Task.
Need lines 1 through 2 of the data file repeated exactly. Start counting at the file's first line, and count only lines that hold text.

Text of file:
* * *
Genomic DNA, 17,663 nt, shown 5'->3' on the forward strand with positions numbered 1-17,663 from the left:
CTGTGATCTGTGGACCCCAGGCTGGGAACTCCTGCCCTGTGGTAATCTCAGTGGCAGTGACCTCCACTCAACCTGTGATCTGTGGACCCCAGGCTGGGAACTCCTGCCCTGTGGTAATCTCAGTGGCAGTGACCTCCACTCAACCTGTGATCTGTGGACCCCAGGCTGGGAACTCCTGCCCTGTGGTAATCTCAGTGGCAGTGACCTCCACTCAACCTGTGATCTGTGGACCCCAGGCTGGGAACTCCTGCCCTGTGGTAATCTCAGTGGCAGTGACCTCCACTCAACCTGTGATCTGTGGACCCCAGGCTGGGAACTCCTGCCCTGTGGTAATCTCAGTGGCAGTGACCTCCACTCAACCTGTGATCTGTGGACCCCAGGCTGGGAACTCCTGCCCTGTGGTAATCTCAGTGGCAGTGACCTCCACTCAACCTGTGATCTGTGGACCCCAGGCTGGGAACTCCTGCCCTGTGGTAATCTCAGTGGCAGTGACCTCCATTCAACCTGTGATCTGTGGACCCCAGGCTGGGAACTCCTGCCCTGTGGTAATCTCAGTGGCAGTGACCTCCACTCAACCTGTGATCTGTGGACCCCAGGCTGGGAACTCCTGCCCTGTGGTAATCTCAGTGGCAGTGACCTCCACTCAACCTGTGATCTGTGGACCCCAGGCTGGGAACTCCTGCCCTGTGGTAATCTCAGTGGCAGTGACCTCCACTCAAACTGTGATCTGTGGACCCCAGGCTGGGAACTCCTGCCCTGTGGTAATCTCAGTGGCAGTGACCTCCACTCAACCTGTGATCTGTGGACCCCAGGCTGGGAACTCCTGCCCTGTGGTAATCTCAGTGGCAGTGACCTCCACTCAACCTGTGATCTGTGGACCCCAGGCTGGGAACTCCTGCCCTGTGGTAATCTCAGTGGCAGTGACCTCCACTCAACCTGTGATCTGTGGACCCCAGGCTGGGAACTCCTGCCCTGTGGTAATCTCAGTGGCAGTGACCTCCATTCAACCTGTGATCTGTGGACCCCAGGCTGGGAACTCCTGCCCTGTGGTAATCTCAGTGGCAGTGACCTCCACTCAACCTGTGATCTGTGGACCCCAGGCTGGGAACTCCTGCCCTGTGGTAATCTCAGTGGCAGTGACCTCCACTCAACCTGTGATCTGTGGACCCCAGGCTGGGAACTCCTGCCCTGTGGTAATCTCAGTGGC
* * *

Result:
Genomic DNA, 17,663 nt, shown 5'->3' on the forward strand with positions numbered 1-17,663 from the left:
CTGTGATCTGTGGACCCCAGGCTGGGAACTCCTGCCCTGTGGTAATCTCAGTGGCAGTGACCTCCACTCAACCTGTGATCTGTGGACCCCAGGCTGGGAACTCCTGCCCTGTGGTAATCTCAGTGGCAGTGACCTCCACTCAACCTGTGATCTGTGGACCCCAGGCTGGGAACTCCTGCCCTGTGGTAATCTCAGTGGCAGTGACCTCCACTCAACCTGTGATCTGTGGACCCCAGGCTGGGAACTCCTGCCCTGTGGTAATCTCAGTGGCAGTGACCTCCACTCAACCTGTGATCTGTGGACCCCAGGCTGGGAACTCCTGCCCTGTGGTAATCTCAGTGGCAGTGACCTCCACTCAACCTGTGATCTGTGGACCCCAGGCTGGGAACTCCTGCCCTGTGGTAATCTCAGTGGCAGTGACCTCCACTCAACCTGTGATCTGTGGACCCCAGGCTGGGAACTCCTGCCCTGTGGTAATCTCAGTGGCAGTGACCTCCATTCAACCTGTGATCTGTGGACCCCAGGCTGGGAACTCCTGCCCTGTGGTAATCTCAGTGGCAGTGACCTCCACTCAACCTGTGATCTGTGGACCCCAGGCTGGGAACTCCTGCCCTGTGGTAATCTCAGTGGCAGTGACCTCCACTCAACCTGTGATCTGTGGACCCCAGGCTGGGAACTCCTGCCCTGTGGTAATCTCAGTGGCAGTGACCTCCACTCAAACTGTGATCTGTGGACCCCAGGCTGGGAACTCCTGCCCTGTGGTAATCTCAGTGGCAGTGACCTCCACTCAACCTGTGATCTGTGGACCCCAGGCTGGGAACTCCTGCCCTGTGGTAATCTCAGTGGCAGTGACCTCCACTCAACCTGTGATCTGTGGACCCCAGGCTGGGAACTCCTGCCCTGTGGTAATCTCAGTGGCAGTGACCTCCACTCAACCTGTGATCTGTGGACCCCAGGCTGGGAACTCCTGCCCTGTGGTAATCTCAGTGGCAGTGACCTCCATTCAACCTGTGATCTGTGGACCCCAGGCTGGGAACTCCTGCCCTGTGGTAATCTCAGTGGCAGTGACCTCCACTCAACCTGTGATCTGTGGACCCCAGGCTGGGAACTCCTGCCCTGTGGTAATCTCAGTGGCAGTGACCTCCACTCAACCTGTGATCTGTGGACCCCAGGCTGGGAACTCCTGCCCTGTGGTAATCTCAGTGGC